If you ever apply to a counseling program, at some point you’ll be asked, “why do you want to do this.” And what admissions committees don’t tell anyone is that we are looking out for the “because I want to help people” answer. We look out for it because this is what most people will write; it is also nearly meaningless. What does it mean to “help” people? What is helping? Before any of us set foot in a classroom, we all held rather naive ideas about helping and our ability to do it. Most of our ideas are illusions, props we tell ourselves to believe we are more powerful, effective, and important than we really are. Somewhere in there exists altruism, but this is in reality a very small piece. We are usually interested in helping ourselves, and even there we don’t really know what that looks like either.

So after a few years of deconstructing all this, we find that we can’t really “help” anyone, and we adopt a new language of “facilitating change.” This is step one towards accepting we can’t actually make people do things, no matter how much we try. But counselors come to realize they don’t want to make people do things, because we appreciate and value this thing called agency – someone’s ability to be active in their own life and work from their own will. However, the flipside is we can make things happen, and often when we don’t intend to. Unfortunately our history is filled with such examples where our good-intentioned selves managed to hurt large groups of mostly disenfranchised people by subjecting them to lousy research or prejudiced, discriminatory practices. Thus we do know we can make a difference, but more often we see the results from when our differences create more harm than good.

I found myself caught in the sideliner’s observation that while I am witness to the experience of pain, I am rarely present to the experience of change. We have all kinds of phrases about “the process” and when it works, it means we are working ourselves out of a job. This means “change” doesn’t usually manifest in front of my eyes; rather it is inferred from the stories a client shares with me, and I usually fan the flames of hope that it moves in preferred directions. For a person to become responsible for all they have done, they aren’t changing because I’ve said a magic phrase, but because they have made change a part of their life. Thus when I do a “good job,” I’ve also erased myself from the picture. It means at any particular moment when I’m counseling, I am simultaneously influential and non-influential, powerful and impotent.

Damn you existentialists.

purple_manThis is a frustrating state of being. But it is also core to how I work, because I am always balancing this dilemma, this ability to do and not do. You could say this is why we have to pay attention to ethics, because it becomes very easy to transform into the Purple Man.

All of this exists in the world of teaching, too. My role as a teacher isn’t to make people learn, but to create an environment where learning becomes possible. That is similar to how we talk about counseling, but in the classroom, my chances of being present to learning are much higher. Conversely, if learning isn’t occurring, I will see it immediately, and not just in test scores. Any teacher who has ever seen 30 faces check out all at once knows exactly what I’m saying.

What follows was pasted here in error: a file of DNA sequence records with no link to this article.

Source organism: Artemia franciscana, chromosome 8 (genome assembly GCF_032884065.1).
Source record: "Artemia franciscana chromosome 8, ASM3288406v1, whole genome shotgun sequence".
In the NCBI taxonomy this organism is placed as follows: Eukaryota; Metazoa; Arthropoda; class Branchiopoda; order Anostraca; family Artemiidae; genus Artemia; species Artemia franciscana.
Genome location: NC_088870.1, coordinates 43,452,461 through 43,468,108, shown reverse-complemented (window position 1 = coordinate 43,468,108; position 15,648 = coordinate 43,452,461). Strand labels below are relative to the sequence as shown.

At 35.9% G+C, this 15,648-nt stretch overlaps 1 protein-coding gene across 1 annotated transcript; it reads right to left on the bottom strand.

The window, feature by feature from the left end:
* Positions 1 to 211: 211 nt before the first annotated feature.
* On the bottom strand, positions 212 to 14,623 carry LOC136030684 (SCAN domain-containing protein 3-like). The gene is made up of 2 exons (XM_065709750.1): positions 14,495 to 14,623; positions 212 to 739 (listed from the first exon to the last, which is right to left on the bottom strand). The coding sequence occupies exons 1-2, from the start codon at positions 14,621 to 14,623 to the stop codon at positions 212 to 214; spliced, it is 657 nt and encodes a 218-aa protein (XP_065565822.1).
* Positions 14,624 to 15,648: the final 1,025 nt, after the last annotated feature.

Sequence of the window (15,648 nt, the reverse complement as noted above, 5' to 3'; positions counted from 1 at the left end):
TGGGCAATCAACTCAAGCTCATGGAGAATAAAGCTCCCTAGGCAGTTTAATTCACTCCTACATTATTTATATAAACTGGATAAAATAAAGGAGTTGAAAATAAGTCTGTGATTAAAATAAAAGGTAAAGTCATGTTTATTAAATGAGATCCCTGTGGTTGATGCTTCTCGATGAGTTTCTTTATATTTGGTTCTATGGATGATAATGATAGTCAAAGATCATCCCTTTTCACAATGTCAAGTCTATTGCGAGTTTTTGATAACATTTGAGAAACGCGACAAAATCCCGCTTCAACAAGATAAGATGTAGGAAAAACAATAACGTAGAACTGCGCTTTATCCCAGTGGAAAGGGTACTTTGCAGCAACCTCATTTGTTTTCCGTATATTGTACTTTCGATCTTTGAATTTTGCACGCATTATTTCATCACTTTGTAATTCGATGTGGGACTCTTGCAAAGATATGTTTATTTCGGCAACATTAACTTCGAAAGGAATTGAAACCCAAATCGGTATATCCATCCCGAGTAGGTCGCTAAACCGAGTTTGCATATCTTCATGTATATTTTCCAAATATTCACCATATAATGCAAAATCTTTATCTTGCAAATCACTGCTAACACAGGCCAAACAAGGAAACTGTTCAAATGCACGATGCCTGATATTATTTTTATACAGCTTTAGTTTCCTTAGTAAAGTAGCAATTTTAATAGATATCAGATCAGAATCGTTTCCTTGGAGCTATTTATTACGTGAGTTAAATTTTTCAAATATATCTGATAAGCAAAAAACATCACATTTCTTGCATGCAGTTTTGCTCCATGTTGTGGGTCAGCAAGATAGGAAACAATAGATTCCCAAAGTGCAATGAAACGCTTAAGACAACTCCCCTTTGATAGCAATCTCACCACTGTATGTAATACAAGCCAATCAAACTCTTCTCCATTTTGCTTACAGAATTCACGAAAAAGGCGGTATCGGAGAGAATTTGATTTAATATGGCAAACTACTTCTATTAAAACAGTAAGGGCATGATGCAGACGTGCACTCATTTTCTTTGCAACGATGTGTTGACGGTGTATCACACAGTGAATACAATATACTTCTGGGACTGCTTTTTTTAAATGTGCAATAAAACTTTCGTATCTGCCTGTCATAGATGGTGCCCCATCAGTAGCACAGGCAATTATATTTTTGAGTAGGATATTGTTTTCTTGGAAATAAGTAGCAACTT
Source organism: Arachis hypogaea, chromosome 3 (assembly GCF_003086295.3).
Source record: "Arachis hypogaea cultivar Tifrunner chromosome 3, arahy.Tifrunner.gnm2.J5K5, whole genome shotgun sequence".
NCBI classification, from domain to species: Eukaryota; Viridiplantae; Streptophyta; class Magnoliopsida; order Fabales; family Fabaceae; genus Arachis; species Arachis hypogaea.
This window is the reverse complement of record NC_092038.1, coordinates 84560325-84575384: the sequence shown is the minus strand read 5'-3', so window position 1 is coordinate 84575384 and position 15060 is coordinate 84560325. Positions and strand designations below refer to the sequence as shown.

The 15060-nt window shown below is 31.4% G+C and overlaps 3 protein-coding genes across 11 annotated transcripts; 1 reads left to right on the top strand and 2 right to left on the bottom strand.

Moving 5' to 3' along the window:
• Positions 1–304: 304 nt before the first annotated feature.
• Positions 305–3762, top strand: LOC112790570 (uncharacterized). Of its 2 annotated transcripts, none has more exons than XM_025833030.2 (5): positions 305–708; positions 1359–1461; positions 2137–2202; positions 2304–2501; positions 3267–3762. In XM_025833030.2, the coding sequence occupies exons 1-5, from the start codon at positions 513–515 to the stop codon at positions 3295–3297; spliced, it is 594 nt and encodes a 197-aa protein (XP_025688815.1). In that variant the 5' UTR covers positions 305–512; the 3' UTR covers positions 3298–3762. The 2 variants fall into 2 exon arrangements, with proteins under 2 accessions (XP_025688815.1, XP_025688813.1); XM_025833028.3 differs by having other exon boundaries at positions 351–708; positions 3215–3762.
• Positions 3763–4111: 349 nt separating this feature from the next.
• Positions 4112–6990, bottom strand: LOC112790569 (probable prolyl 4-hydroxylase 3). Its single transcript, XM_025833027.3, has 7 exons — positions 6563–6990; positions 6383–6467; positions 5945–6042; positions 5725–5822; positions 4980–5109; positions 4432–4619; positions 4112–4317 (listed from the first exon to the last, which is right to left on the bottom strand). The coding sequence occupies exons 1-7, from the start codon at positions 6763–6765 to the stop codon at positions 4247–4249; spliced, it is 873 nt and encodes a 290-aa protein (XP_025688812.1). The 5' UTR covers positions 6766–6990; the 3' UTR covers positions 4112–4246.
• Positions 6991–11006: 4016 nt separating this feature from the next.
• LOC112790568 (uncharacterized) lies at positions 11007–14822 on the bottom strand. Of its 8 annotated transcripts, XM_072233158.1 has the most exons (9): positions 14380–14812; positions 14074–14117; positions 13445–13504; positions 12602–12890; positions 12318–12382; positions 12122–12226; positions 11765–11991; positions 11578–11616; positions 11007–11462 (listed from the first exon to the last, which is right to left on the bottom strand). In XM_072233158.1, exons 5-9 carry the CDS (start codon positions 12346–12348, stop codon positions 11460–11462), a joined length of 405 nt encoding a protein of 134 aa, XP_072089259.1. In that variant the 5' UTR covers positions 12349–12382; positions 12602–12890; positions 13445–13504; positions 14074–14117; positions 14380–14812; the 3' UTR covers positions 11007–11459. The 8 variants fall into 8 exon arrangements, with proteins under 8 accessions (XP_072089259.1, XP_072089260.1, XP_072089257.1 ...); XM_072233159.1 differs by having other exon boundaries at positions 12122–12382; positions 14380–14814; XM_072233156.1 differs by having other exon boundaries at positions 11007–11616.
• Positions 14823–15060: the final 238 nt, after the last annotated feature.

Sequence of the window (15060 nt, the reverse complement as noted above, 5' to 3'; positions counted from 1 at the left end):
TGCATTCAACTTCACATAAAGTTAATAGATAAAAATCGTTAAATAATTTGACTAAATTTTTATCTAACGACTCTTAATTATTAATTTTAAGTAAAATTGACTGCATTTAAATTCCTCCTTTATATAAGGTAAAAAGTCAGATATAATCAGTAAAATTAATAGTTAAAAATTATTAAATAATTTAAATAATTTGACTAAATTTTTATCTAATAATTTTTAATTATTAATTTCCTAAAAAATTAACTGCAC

For me to be a teacher, I’ve had to do a lot of work that includes regularly challenging myself and stepping well outside my comfort zone. I find myself influencing the potential for learning every time I’m in the room and I am always shifting between stepping into the mix and stepping out. Every group is different, every class forming its own personality and way of interacting. I never give the same lecture twice, and I never know where the class will end up. This doesn’t mean I take an “anything goes” attitude; rather learning morphs towards the path of the learner instead of forcing students into one identical mold.

That may sound a little weird since in recent times many think of school in a very business-oriented student-learning-outcome way and have reduced education to just memorizing times tables and spelling words. But education doesn’t end with basic skills, it starts there; ultimately education is about exercising and shaping a mind, a spirit, a being who is capable of interacting intentionally in the world. We’re not telling our students what to think, but how to think; the tools they must learn are the tools that empower them towards active freedom, not towards quiet subservience.

So when I say I get more chances to be present to learning, it means I get to see what I just described on a regular basis. Or at least, I am more likely to see it if I’m doing my job ethically, effectively, and earnestly. And I get to watch these students become counselors, people who are able to see the worth inside each person they work with. People who can sit in that existential dilemma so much more comfortably than I can because if learning took place, it taught them the most important lesson: they too are valuable because they exist, because they mean something and have a right to be here.

But this isn’t easy, and it is often thankless, and the obstacles to doing this work come from places you’d never imagine. That means I spend a lot of time banging my head against walls, and I’ll likely keep banging my head against walls. You’d think I’d have a thicker skull by now. But eventually there may be enough of us who’ve rediscovered our value as people to break through the wall, or maybe we’ll just walk off together and the wall will fall into obsolescence (Roger Waters was on to something, I think). I don’t know really; after all it’s just a metaphor. Enough speculation though, I have a lesson to prepare…